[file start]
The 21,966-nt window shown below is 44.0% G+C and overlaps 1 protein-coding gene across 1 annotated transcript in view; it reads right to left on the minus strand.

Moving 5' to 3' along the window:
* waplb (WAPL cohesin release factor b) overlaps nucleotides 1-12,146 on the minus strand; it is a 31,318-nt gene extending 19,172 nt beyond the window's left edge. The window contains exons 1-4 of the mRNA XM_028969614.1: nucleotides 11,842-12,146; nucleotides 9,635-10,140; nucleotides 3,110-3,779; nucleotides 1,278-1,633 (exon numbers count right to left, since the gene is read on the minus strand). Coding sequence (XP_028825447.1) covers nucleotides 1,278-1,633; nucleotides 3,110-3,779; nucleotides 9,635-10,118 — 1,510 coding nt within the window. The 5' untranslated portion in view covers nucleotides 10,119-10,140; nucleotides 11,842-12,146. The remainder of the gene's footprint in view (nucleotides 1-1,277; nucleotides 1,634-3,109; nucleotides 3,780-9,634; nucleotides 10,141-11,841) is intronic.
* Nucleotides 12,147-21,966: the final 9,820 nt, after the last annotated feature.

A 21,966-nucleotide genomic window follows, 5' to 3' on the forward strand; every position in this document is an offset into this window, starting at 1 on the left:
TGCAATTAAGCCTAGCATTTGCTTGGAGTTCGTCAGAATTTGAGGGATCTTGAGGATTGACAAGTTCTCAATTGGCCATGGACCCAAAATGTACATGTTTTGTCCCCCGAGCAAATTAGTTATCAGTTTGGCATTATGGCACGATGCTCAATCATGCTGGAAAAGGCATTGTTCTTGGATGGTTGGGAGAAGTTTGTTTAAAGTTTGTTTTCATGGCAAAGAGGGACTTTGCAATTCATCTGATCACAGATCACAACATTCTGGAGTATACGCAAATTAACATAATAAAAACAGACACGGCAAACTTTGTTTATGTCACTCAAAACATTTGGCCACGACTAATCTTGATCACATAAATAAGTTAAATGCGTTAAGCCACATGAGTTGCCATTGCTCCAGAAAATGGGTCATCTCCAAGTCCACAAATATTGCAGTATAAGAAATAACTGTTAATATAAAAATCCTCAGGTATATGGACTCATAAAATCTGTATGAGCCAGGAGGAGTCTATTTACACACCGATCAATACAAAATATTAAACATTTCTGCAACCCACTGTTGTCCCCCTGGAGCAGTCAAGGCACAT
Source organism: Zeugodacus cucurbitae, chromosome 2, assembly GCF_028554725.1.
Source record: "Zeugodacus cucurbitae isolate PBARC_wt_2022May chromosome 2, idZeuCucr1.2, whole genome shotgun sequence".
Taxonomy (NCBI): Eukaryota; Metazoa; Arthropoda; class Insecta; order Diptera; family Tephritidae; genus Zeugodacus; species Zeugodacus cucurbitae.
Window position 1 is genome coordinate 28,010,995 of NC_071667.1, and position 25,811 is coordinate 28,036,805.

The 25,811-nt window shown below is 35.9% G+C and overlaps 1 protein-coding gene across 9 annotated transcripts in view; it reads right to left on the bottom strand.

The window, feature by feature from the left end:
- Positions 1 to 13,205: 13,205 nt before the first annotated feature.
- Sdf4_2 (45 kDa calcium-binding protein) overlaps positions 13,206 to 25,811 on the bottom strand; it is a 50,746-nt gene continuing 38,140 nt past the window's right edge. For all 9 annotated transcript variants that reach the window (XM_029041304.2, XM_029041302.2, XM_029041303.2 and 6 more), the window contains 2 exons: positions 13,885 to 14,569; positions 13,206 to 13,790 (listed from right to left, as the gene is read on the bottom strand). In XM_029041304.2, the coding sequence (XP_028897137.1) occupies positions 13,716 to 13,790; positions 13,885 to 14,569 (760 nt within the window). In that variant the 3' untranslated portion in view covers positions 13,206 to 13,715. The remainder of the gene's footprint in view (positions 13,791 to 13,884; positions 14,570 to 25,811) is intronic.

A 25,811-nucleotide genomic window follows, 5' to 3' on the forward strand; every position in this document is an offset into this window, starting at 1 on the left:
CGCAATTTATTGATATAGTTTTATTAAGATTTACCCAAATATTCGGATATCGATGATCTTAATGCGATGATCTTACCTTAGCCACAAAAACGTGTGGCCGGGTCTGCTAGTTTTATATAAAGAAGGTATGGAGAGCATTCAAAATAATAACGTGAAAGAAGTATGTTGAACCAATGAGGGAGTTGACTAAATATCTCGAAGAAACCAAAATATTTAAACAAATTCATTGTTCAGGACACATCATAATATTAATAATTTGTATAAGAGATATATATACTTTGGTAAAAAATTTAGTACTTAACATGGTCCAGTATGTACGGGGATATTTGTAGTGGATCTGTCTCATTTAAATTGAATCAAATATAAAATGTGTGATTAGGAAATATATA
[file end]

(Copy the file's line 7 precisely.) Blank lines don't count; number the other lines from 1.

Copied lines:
Source organism: Zeugodacus cucurbitae, chromosome 2, assembly GCF_028554725.1.